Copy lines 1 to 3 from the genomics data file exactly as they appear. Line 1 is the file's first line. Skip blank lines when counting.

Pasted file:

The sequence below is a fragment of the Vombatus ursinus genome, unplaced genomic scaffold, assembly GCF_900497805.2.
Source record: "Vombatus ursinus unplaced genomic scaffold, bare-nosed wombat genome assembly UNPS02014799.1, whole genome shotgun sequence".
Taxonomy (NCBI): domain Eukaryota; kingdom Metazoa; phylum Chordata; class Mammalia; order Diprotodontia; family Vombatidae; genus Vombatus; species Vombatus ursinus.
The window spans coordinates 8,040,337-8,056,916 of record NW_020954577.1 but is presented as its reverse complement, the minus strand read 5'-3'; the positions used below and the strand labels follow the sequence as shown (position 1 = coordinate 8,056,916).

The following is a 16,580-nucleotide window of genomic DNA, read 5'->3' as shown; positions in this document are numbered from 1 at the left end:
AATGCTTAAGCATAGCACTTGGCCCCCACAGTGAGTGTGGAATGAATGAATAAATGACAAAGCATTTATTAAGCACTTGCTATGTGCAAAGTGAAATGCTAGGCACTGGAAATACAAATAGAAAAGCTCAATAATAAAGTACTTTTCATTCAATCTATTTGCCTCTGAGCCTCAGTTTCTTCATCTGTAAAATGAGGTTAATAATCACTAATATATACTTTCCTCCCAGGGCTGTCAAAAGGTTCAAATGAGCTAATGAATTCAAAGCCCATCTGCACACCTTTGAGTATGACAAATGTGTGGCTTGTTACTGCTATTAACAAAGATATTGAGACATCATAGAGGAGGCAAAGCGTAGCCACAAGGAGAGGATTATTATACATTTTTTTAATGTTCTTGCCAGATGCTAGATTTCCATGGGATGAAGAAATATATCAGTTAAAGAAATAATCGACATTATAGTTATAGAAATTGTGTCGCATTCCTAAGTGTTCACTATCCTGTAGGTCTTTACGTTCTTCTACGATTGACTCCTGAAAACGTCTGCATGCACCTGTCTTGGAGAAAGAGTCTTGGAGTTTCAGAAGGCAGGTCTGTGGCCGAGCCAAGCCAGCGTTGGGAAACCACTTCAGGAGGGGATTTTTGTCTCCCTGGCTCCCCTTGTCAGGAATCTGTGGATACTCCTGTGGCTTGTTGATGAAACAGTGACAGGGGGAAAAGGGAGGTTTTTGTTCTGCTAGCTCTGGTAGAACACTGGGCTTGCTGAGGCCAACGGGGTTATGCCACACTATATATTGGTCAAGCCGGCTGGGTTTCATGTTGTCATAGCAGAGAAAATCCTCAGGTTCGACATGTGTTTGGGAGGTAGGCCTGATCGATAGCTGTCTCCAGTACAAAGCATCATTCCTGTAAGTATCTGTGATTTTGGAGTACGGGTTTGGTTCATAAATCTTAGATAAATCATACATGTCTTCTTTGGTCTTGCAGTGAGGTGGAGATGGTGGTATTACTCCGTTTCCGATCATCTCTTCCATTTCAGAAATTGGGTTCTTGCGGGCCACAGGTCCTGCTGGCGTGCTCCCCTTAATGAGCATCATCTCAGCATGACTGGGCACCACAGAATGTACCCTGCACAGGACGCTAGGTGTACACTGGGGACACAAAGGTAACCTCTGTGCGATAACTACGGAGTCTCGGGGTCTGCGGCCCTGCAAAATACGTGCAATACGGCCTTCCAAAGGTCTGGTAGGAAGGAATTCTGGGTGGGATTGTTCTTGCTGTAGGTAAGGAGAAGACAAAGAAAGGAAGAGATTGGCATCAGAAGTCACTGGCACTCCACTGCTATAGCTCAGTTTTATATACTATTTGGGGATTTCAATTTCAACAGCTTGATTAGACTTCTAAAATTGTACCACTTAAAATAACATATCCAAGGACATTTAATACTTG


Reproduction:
The sequence below is a fragment of the Vombatus ursinus genome, unplaced genomic scaffold, assembly GCF_900497805.2.
Source record: "Vombatus ursinus unplaced genomic scaffold, bare-nosed wombat genome assembly UNPS02014799.1, whole genome shotgun sequence".
Taxonomy (NCBI): domain Eukaryota; kingdom Metazoa; phylum Chordata; class Mammalia; order Diprotodontia; family Vombatidae; genus Vombatus; species Vombatus ursinus.